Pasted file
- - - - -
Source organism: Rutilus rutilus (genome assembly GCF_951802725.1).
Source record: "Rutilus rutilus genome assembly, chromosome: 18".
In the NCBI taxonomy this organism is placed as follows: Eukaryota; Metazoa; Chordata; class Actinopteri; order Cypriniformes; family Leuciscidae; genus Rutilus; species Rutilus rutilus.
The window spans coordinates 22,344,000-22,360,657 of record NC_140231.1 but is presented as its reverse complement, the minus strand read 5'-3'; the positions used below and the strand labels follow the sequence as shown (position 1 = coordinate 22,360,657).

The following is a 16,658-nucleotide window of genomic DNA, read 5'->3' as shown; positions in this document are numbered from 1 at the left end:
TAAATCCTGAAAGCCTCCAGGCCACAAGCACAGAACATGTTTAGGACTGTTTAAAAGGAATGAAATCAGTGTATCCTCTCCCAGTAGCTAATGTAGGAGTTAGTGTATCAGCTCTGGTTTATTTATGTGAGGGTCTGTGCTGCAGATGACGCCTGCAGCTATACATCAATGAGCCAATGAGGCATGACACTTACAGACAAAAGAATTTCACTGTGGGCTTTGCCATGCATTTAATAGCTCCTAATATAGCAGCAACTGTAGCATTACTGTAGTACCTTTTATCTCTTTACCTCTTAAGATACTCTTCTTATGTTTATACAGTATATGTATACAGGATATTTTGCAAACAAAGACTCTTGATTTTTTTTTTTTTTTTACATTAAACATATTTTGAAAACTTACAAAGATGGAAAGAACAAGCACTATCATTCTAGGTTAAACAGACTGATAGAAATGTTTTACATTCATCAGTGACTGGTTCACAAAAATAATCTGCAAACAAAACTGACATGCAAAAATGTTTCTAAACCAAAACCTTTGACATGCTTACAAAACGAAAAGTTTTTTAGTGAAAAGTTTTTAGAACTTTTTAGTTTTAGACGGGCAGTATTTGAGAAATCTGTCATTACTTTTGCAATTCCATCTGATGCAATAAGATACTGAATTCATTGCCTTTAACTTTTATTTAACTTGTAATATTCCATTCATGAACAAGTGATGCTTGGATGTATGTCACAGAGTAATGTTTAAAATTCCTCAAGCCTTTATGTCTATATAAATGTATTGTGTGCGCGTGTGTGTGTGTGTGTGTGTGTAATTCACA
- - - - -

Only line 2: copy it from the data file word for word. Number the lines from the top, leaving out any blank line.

Source record: "Rutilus rutilus genome assembly, chromosome: 18".